Aging Eyes: What To Expect As You Get Older

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It’s no secret that America is graying, as Baby Boomers get older and the balance of seniors vs. children and younger adults shifts. But what you may not know is that the risk for several eye conditions increases before you may think of yourself as a “senior.” Long before.

“Turning 40 is a milestone, and it’s also the age when you may start to notice changes in your eyes, even if you’ve never had any problems with your vision,” says Melisa Nika, M.D., a comprehensive ophthalmologist and glaucoma specialist at Henry Ford Health System. “In addition, since some eye diseases have no symptoms in their early stages, you may not know you have a problem until the condition is more advanced, when it’s harder to treat.”

5 Conditions That Can Affect Your Aging Eyes

  • Presbyopia: When you have to reach for readers to focus on near objects, it means your eye’s natural lens is losing its ability to flex. This is one of the most common conditions that affects aging eyes. In addition to readers, you can get prescription glasses or contacts to correct this. There are also elective procedures that swap out your natural lenses for artificial ones.
  • Eye floaters: These annoying little spots floating across your vision move as the eye moves, making it difficult to focus on them. While often harmless, they could be a sign of a more serious condition, especially if they are accompanied by other symptoms.
  • Cataracts: A cataract is a clouding of the normally clear lens in the eye. This can cause several symptoms, including blurry vision, halos or a starburst effect around lights, and poor night vision. Everyone will develop cataracts as they age. While this often happens after age 60, some people may begin developing them in their 40s or 50s. Surgery is the only effective option.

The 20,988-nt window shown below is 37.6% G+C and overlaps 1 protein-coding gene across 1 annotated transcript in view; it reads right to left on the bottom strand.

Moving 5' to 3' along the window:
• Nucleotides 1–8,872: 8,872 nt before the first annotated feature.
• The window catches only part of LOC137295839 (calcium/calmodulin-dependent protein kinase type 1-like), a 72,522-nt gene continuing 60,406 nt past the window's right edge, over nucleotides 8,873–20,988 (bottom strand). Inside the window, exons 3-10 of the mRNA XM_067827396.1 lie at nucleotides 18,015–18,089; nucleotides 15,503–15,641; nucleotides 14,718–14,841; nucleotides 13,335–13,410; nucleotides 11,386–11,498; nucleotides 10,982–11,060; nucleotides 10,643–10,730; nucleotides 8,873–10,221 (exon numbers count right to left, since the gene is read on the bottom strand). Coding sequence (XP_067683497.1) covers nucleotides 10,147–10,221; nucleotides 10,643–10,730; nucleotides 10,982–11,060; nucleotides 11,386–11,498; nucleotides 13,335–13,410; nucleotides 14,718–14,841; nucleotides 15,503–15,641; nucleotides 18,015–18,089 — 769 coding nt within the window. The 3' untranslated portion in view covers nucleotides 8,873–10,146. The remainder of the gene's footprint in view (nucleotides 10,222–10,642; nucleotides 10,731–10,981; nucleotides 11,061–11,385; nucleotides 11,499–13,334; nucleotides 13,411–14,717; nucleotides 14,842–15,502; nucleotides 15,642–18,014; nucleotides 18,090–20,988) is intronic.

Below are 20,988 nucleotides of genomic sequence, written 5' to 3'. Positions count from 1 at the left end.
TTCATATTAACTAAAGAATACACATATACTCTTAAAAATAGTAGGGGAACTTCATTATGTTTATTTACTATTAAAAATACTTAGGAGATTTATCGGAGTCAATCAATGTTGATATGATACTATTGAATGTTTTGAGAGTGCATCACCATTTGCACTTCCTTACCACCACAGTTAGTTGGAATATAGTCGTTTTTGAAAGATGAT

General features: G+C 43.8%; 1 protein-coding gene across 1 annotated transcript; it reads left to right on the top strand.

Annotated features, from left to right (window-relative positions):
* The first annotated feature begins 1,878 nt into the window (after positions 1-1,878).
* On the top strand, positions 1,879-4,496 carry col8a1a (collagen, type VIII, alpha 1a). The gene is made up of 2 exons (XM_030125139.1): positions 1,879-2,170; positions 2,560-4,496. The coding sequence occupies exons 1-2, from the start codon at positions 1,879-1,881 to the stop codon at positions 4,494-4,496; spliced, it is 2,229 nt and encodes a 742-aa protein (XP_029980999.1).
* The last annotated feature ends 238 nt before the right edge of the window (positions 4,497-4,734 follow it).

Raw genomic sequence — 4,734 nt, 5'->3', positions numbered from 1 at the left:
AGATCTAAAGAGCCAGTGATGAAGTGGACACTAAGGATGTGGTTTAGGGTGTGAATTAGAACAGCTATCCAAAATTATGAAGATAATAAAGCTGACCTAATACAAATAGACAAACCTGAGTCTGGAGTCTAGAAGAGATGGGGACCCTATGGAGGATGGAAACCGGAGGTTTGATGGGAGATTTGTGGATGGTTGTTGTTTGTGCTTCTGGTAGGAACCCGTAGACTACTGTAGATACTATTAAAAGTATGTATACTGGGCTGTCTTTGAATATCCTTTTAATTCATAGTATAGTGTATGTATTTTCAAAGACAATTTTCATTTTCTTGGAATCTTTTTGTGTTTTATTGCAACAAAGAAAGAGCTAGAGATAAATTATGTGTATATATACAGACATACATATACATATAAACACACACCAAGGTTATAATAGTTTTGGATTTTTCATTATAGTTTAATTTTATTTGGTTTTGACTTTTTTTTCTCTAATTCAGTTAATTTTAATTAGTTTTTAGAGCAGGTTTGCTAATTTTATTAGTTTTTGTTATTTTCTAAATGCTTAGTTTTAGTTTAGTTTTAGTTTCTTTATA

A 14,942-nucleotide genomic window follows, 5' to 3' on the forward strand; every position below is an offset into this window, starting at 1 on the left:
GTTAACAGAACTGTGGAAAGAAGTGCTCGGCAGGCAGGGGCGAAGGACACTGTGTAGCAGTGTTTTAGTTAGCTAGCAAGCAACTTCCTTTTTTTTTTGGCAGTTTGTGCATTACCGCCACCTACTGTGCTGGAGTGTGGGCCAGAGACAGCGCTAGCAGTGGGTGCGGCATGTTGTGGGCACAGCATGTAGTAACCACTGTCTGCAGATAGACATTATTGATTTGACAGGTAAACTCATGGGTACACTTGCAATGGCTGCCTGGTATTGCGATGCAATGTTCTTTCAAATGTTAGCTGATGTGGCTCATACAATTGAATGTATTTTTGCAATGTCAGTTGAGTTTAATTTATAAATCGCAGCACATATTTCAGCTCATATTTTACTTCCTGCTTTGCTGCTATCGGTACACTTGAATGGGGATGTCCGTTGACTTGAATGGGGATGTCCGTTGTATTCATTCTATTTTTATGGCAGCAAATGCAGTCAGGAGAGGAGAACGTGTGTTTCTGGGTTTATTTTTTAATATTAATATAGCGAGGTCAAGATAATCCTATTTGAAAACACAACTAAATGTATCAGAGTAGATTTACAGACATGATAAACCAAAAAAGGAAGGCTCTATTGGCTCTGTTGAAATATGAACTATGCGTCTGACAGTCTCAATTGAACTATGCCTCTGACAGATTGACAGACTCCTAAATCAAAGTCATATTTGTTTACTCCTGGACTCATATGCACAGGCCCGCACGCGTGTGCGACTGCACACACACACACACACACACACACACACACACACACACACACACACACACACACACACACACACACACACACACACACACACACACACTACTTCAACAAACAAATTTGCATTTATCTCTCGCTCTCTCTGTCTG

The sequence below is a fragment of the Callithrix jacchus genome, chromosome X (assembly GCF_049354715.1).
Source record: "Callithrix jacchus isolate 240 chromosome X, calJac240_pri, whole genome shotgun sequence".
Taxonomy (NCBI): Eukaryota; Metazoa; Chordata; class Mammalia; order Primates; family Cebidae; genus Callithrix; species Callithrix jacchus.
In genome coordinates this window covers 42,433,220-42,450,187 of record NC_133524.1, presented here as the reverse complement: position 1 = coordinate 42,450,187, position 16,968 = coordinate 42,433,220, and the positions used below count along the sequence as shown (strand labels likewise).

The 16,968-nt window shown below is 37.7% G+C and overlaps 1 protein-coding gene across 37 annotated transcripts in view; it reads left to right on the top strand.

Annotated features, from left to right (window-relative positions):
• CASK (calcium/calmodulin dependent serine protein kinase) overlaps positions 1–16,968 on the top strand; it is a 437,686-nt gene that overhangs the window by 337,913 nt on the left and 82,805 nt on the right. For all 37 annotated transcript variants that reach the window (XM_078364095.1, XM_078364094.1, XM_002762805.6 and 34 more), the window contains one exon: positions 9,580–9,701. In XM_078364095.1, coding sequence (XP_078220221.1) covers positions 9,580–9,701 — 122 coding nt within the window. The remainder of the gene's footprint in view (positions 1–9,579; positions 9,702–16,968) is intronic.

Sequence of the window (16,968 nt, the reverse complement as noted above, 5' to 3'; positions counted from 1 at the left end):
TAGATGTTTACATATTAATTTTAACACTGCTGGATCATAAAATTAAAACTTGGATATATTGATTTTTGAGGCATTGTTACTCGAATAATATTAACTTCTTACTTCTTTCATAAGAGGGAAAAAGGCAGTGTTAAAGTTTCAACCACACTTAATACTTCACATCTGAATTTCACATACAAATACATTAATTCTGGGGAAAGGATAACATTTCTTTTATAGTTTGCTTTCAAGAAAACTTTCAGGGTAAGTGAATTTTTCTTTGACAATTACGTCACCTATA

• Glaucoma: This condition is the leading cause of irreversible blindness worldwide and occurs more frequently in people over the age of 40. It’s most commonly caused by a pressure increase in the eye that damages the optic nerve, which carries visual information to the brain.
  • Age-Related Macular Degeneration: This affects the macula, the center of the retina, and is a leading cause of vision loss in older adults. Unlike glaucoma, AMD does not lead to complete blindness if left untreated, but it can cause you to lose all of your central vision. Without this, you are left only with the ability to see out of the corners of your eyes. This can limit your ability to see fine details and cause significant loss in your quality of life.

When It’s Time To See A Doctor

The American Academy of Ophthalmology (AAO) recommends that adults with no signs or risk factors for eye disease receive a baseline eye disease screening at age 40. However, regardless of your age, if you have any of the following risk factors, the AAO recommends checking with an ophthalmologist to determine how frequently your eyes should be examined:

  • Experiencing symptoms of eye problems
  • A family history of eye disease
  • Existing health conditions such as diabetes or high blood pressure

“A comprehensive exam gives us a good picture of your overall eye health,” Dr. Nika says. “Early detection is important. The earlier we find eye disease, the sooner we can begin treatment that may slow its progression and preserve eyesight.”


To schedule a comprehensive ophthalmology exam, visit henryford.com or call 1-800-363-7575.

 Dr. Melisa Nika is a comprehensive ophthalmologist and glaucoma specialist. She sees patients at Henry Ford Hospital in Detroit and the Henry Ford OptimEyes Super Vision Centers in Southfield and West Bloomfield.

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